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The Ambassadors REVIEW / Spring - 2001

United States-Vatican Diplomatic Relations: The Past and The Future

Thomas Patrick Melady
United States Ambassador to the Holy See, 1989-1993
United States Ambassador to Uganda, 1972-1973
United States Ambassador to Burundi, 1969-1972
Senior Advisor to the United States delegation to the
United Nations General Assembly
President Emeritus of Sacred Heart University
Former United States Assistant Secretary for Post Secondary Education


The beginning of a new administration is a good opportunity to examine the diplomatic relations between the United States (US) and another state. This is also a good time to examine the relations between the United States and the Holy See.

The White House announced on April 6, 2001, that it was the intention of President George W. Bush to nominate Mr. James Nicholson as the next Ambassador of the United States to the Holy See. Mr. Nicholson, an alumnus of the Military Academy at West Point served as an officer in the armed forces. He subsequently graduated from law school and practiced law in the state of Colorado. In 1997, he was elected Chairman of the Republican National Committee and played a major role in the George W. Bush presidential campaign. He is a friend of the President and is well connected with the White House.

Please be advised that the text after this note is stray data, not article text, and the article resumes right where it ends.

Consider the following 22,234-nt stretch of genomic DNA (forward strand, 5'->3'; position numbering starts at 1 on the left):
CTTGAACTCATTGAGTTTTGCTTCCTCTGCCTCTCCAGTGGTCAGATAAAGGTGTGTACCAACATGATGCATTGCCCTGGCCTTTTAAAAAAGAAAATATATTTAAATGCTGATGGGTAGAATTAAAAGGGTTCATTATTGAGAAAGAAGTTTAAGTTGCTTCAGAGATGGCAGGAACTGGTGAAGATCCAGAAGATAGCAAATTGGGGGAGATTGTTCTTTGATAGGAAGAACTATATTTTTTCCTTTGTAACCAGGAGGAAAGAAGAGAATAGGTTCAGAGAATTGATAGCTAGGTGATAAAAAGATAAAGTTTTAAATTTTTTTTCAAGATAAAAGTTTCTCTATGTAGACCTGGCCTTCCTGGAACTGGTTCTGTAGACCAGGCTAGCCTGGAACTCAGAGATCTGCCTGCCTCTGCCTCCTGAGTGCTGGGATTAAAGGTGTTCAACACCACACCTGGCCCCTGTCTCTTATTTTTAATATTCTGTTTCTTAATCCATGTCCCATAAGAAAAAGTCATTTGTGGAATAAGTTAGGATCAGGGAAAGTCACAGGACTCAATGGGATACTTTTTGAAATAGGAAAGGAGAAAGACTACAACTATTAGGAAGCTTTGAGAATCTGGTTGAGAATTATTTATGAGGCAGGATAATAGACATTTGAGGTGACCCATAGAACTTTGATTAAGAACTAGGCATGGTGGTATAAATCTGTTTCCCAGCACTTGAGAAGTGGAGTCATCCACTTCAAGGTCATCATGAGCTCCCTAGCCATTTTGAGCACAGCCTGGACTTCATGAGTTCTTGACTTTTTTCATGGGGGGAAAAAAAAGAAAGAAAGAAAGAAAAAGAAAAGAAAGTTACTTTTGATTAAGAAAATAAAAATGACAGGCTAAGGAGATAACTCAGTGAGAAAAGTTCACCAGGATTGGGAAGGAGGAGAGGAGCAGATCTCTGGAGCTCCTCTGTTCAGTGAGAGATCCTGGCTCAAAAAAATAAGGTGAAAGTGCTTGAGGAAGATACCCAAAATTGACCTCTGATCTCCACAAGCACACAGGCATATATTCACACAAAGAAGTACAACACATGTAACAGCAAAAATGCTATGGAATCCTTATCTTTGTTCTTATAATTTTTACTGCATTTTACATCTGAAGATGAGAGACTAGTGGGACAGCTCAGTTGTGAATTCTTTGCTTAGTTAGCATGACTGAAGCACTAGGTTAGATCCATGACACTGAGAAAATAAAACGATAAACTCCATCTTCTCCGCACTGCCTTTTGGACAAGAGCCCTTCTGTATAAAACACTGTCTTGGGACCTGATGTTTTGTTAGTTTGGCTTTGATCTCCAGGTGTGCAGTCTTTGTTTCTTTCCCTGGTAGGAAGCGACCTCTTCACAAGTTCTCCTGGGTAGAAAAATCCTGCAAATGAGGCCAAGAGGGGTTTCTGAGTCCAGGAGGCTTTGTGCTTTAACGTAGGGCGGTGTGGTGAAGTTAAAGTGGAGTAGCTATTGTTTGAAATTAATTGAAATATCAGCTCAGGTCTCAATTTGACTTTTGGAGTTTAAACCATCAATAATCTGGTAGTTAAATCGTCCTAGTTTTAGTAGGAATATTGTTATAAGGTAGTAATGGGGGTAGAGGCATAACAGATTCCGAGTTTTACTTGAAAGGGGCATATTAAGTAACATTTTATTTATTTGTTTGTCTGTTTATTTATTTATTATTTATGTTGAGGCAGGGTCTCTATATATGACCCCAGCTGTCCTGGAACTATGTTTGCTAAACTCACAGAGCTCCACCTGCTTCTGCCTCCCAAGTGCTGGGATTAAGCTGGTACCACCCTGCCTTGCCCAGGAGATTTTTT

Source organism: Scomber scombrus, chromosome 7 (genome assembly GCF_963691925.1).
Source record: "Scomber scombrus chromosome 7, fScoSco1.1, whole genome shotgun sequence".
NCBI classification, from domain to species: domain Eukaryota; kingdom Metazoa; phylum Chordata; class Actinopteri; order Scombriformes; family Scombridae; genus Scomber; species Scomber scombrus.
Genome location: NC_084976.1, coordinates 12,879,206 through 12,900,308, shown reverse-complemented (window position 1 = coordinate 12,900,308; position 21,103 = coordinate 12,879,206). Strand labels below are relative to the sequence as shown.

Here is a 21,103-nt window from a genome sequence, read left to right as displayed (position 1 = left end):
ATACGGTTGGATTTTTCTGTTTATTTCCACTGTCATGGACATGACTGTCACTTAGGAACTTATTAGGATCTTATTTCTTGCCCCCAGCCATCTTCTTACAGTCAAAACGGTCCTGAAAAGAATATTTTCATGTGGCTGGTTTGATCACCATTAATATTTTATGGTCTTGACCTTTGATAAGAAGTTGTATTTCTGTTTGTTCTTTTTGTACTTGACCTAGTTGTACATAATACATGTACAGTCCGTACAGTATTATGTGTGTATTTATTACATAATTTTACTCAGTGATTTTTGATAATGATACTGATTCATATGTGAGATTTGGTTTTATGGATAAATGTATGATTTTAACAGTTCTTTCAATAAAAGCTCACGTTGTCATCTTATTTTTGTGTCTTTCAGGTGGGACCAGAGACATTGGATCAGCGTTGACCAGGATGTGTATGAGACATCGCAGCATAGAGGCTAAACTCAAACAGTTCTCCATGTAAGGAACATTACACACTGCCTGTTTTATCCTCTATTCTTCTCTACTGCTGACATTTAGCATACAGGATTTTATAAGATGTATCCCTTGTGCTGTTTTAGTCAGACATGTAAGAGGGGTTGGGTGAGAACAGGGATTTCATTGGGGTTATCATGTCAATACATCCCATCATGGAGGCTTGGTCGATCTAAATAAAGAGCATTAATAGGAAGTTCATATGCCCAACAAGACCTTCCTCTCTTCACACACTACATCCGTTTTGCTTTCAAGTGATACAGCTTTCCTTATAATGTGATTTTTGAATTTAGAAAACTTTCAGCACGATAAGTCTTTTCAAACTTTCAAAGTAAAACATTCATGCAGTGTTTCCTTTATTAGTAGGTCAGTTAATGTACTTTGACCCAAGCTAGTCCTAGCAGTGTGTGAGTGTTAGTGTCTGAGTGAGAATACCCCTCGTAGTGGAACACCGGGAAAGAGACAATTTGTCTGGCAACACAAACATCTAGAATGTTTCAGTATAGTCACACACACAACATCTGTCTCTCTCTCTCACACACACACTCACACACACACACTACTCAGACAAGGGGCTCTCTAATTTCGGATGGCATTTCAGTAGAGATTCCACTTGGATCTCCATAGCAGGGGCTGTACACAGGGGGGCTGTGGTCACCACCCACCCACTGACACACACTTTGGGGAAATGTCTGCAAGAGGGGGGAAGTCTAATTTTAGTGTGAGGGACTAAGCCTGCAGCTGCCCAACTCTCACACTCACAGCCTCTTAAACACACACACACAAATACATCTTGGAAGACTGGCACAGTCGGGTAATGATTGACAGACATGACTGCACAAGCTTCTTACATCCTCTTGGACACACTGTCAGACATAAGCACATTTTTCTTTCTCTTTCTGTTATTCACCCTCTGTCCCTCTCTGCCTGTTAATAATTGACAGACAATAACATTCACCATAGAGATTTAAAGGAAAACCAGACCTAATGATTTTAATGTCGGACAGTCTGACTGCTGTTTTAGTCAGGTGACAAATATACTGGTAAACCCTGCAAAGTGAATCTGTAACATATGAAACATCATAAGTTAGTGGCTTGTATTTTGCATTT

On January 10, 1984, when President Reagan announced the establishment of formal diplomatic relations with the Holy See, he appointed William A. Wilson, who had been serving as his personal representative to the Pope, as the first US Ambassador Extraordinary and Plenipotentiary to the Holy See. Ambassador Wilson was a well known business executive from California.

The second US Ambassador was Frank Shakespeare, who had been Director of the US Information Agency (USIA) and Ambassador to Portugal. He was also an activist in public affairs.

Dr. Thomas Patrick Melady, appointed by President George H. W. Bush as the third Ambassador, served from 1989 to 1993. He was a former University President, US Ambassador and an Assistant Secretary for Post Secondary Education.